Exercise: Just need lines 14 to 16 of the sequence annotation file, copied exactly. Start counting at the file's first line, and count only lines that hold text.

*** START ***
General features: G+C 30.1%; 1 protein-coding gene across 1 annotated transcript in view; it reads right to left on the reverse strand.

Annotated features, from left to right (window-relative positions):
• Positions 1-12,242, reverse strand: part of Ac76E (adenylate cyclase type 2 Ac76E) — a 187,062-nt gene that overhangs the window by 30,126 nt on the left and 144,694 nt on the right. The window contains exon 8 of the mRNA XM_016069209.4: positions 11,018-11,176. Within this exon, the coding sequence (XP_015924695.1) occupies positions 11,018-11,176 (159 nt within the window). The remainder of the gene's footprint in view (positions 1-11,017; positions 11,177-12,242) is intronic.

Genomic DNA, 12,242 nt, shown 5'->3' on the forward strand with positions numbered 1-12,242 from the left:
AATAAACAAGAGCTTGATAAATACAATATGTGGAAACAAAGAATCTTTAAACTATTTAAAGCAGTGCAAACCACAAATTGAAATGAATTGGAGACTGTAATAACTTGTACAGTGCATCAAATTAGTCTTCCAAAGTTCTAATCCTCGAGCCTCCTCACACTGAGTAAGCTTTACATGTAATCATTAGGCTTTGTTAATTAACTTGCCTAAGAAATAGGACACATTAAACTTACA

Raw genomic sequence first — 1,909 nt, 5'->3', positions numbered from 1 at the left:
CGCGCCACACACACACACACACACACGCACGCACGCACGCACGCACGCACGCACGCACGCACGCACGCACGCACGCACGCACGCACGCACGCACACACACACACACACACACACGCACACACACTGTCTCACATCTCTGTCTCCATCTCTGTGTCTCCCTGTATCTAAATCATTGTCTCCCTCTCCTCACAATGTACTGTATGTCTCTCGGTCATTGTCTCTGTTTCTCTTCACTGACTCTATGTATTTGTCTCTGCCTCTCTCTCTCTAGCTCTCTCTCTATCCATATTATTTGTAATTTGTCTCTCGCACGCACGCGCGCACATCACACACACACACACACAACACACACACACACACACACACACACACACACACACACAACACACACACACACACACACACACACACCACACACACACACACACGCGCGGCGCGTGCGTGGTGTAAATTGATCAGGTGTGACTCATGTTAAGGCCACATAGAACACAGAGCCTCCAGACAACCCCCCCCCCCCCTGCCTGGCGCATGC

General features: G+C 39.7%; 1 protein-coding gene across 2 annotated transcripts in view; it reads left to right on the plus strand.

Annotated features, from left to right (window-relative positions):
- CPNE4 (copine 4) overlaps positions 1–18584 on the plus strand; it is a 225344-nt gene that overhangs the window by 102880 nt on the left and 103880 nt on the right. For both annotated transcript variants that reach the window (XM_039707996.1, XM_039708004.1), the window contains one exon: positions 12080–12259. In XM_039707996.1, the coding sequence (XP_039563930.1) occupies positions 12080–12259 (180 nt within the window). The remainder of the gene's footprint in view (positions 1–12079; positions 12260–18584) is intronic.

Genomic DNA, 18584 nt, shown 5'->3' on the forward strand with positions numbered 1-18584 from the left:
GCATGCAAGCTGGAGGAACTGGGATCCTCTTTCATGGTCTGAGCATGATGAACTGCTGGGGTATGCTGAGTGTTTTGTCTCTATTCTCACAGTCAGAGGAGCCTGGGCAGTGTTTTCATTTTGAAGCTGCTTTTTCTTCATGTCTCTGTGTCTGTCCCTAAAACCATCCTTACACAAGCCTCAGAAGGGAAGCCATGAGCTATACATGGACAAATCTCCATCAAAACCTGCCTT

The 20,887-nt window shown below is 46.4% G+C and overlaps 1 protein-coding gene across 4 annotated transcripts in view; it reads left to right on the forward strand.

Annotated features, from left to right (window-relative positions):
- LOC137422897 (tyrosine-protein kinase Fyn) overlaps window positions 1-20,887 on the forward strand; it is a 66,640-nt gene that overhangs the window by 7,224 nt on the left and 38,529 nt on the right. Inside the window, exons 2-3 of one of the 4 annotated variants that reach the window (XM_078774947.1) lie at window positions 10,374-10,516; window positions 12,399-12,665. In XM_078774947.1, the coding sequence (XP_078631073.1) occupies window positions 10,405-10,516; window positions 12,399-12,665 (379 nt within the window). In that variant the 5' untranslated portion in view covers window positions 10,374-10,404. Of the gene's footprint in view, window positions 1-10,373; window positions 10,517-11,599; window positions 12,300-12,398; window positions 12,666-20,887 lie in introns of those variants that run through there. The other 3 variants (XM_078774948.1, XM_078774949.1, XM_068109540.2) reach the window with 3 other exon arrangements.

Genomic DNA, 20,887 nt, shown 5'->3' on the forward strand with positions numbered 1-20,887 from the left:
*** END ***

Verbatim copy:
Annotated features, from left to right (window-relative positions):
- LOC137422897 (tyrosine-protein kinase Fyn) overlaps window positions 1-20,887 on the forward strand; it is a 66,640-nt gene that overhangs the window by 7,224 nt on the left and 38,529 nt on the right. Inside the window, exons 2-3 of one of the 4 annotated variants that reach the window (XM_078774947.1) lie at window positions 10,374-10,516; window positions 12,399-12,665. In XM_078774947.1, the coding sequence (XP_078631073.1) occupies window positions 10,405-10,516; window positions 12,399-12,665 (379 nt within the window). In that variant the 5' untranslated portion in view covers window positions 10,374-10,404. Of the gene's footprint in view, window positions 1-10,373; window positions 10,517-11,599; window positions 12,300-12,398; window positions 12,666-20,887 lie in introns of those variants that run through there. The other 3 variants (XM_078774948.1, XM_078774949.1, XM_068109540.2) reach the window with 3 other exon arrangements.

Genomic DNA, 20,887 nt, shown 5'->3' on the forward strand with positions numbered 1-20,887 from the left: